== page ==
How to Calculate Returns on Equity for a Start-Up Business

by Christopher Carter

Shareholders' equity indicates the net worth of the business. Return on equity exists as a measure of profitability and efficiency. A company's return on equity demonstrates how well a company uses the investment made by owners to generate additional revenue. A company should compare its return on equity ratio with other businesses in the same industry to more accurately assess the financial health of the company. A high return on equity ratio illustrates that the company is using owner investments efficiently to add revenue to the business. This means the company is less likely to need loans to finance the company's operating activities.

1. Compute the company's net income. View the company's income statement, also known as a statement of profit and loss, to determine net income, since net income should appear on the income statement. Add total revenue. Subtract the cost of goods sold, along with any other expenses incurred during the period. Revenue minus expenses indicates the company's income before taxes. Subtract income taxes from the company's pretax income. The result yields the company's net income. For example, a company with $100,000 in sales has total expenses of $50,000. This means pretax income is $50,000. If the company has income taxes totaling $15,000, the company has a net income of $35,000.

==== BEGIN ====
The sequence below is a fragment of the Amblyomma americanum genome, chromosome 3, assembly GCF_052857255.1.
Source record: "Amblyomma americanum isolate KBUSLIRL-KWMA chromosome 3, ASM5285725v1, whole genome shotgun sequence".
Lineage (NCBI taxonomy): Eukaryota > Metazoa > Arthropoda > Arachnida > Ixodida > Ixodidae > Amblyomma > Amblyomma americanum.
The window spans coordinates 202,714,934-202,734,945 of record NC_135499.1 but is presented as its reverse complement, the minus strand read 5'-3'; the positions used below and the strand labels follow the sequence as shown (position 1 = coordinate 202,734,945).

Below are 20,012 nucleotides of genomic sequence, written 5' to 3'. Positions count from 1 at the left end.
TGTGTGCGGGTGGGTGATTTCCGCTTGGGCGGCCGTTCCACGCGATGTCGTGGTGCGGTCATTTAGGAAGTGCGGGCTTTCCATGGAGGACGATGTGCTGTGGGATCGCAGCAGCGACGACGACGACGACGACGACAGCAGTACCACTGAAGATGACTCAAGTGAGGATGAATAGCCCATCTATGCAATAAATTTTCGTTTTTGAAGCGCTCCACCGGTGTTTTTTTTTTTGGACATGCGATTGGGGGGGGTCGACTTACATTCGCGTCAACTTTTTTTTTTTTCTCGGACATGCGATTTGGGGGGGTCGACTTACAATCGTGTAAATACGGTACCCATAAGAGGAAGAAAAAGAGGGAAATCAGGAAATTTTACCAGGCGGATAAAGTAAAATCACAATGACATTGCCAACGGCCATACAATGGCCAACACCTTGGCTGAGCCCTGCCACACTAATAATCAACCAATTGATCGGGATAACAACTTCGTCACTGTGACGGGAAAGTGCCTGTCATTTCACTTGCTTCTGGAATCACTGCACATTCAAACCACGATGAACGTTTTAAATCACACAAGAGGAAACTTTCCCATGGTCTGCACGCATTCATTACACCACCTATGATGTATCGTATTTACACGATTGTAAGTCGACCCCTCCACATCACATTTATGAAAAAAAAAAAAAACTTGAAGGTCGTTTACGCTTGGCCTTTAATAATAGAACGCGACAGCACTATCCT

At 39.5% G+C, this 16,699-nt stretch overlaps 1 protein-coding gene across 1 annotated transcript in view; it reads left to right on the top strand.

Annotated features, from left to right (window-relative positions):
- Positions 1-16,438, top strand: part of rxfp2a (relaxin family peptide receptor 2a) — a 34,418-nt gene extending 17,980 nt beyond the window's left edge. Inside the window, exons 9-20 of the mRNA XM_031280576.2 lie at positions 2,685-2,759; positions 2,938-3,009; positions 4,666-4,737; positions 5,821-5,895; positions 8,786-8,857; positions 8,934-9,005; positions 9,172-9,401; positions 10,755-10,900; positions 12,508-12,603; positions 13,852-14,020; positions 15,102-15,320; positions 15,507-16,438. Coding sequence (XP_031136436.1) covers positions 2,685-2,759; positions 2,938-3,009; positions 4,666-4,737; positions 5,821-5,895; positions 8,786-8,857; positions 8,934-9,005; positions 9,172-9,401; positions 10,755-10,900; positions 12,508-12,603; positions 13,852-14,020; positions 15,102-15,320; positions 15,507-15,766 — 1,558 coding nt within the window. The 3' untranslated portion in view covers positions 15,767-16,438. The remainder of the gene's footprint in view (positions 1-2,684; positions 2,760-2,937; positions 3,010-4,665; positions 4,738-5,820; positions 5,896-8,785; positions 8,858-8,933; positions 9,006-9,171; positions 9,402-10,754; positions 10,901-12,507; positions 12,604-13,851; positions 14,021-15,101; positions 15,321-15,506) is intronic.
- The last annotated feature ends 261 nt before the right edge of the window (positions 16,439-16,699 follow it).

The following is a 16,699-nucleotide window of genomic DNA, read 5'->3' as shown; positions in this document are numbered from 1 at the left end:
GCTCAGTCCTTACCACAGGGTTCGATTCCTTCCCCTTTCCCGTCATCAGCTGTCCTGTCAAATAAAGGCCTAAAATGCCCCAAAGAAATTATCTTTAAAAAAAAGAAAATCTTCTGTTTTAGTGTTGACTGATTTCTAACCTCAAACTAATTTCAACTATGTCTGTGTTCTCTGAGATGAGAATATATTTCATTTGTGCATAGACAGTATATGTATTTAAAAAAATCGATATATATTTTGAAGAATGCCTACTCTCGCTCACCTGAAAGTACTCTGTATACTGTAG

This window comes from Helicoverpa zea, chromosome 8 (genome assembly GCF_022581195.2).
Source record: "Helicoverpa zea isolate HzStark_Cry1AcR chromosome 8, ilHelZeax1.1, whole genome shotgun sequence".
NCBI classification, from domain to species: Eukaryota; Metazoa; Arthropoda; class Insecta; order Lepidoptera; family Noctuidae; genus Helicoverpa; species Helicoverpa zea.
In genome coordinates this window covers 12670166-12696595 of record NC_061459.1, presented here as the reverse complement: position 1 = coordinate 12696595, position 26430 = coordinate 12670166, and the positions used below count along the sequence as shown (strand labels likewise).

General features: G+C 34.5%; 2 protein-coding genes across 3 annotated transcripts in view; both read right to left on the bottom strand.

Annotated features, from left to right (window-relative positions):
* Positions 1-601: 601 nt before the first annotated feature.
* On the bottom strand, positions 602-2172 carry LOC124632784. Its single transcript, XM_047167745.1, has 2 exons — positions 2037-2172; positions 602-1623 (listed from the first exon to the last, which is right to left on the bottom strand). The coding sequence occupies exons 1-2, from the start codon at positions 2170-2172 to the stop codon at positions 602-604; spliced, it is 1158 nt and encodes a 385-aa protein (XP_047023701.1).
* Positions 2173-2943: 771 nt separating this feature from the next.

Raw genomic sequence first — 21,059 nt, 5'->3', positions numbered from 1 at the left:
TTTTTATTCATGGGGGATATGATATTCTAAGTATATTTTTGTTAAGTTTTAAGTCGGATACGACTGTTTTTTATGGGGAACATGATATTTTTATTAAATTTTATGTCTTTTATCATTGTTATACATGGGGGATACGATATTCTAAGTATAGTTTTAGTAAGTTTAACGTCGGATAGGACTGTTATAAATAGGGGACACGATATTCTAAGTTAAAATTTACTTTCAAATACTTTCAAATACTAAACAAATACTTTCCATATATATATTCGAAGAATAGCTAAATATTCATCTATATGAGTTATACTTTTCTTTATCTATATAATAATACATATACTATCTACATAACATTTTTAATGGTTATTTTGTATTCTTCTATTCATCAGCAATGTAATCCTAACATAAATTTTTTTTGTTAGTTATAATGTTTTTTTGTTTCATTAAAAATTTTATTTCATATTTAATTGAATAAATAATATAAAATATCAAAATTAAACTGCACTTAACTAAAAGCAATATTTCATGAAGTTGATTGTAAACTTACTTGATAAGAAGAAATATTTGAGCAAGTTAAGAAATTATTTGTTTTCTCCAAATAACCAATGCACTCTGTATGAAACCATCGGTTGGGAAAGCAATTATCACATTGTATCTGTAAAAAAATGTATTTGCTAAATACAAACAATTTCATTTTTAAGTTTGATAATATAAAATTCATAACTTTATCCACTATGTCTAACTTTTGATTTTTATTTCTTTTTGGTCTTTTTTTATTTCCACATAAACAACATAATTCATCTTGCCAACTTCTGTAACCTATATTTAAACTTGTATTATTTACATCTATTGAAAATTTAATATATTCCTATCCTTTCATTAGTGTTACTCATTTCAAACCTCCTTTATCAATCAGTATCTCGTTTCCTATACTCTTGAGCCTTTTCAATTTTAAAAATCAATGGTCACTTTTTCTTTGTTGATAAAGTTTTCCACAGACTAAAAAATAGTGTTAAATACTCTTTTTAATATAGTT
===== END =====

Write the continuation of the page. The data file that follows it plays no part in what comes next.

2. Compute shareholders' equity from the balance sheet. If the company does not have a balance sheet, add all assets and subtract total assets by total liabilities. For example, a company with $35,000 in assets and $10,000 in liabilities has shareholders' equity of $25,000, since shareholders' equity equals assets minus liabilities.

3. Divide net income by average shareholder's equity to determine the return on equity. For instance, a company with a net income of $20,000 and shareholders' equity of $60,000 has a net income of .33, or 33 percent. Normally the company must add beginning equity with ending equity to determine the average equity. However, since this example focuses on a start-up company, the ending equity for the year is the average equity for the business.

Items you will need

  • Income Statement
  • Balance Sheet

About the Author

Christopher Carter loves writing business, health and sports articles. He enjoys finding ways to communicate important information in a meaningful way to others. Carter earned his Bachelor of Science in accounting from Eastern Illinois University.

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